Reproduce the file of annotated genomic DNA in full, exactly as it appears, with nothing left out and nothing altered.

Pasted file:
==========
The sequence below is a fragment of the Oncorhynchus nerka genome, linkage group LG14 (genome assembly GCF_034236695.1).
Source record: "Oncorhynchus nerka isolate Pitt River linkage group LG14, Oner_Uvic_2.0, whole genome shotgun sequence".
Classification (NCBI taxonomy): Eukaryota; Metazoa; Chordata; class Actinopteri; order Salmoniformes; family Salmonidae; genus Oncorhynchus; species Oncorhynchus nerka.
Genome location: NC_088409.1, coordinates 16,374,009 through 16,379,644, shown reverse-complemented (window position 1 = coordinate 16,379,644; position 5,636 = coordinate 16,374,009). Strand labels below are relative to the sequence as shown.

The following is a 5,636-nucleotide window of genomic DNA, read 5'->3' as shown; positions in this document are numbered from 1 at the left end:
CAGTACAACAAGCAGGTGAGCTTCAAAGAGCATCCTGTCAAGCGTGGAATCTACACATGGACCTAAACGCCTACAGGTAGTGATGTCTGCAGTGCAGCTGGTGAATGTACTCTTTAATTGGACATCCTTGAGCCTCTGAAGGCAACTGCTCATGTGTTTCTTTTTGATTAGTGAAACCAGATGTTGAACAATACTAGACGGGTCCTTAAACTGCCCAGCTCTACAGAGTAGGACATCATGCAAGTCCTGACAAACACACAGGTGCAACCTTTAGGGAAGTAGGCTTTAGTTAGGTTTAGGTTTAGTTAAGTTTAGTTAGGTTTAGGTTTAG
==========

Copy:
The sequence below is a fragment of the Oncorhynchus nerka genome, linkage group LG14 (genome assembly GCF_034236695.1).
Source record: "Oncorhynchus nerka isolate Pitt River linkage group LG14, Oner_Uvic_2.0, whole genome shotgun sequence".
Classification (NCBI taxonomy): Eukaryota; Metazoa; Chordata; class Actinopteri; order Salmoniformes; family Salmonidae; genus Oncorhynchus; species Oncorhynchus nerka.
Genome location: NC_088409.1, coordinates 16,374,009 through 16,379,644, shown reverse-complemented (window position 1 = coordinate 16,379,644; position 5,636 = coordinate 16,374,009). Strand labels below are relative to the sequence as shown.

The following is a 5,636-nucleotide window of genomic DNA, read 5'->3' as shown; positions in this document are numbered from 1 at the left end:
CAGTACAACAAGCAGGTGAGCTTCAAAGAGCATCCTGTCAAGCGTGGAATCTACACATGGACCTAAACGCCTACAGGTAGTGATGTCTGCAGTGCAGCTGGTGAATGTACTCTTTAATTGGACATCCTTGAGCCTCTGAAGGCAACTGCTCATGTGTTTCTTTTTGATTAGTGAAACCAGATGTTGAACAATACTAGACGGGTCCTTAAACTGCCCAGCTCTACAGAGTAGGACATCATGCAAGTCCTGACAAACACACAGGTGCAACCTTTAGGGAAGTAGGCTTTAGTTAGGTTTAGGTTTAGTTAAGTTTAGTTAGGTTTAGGTTTAG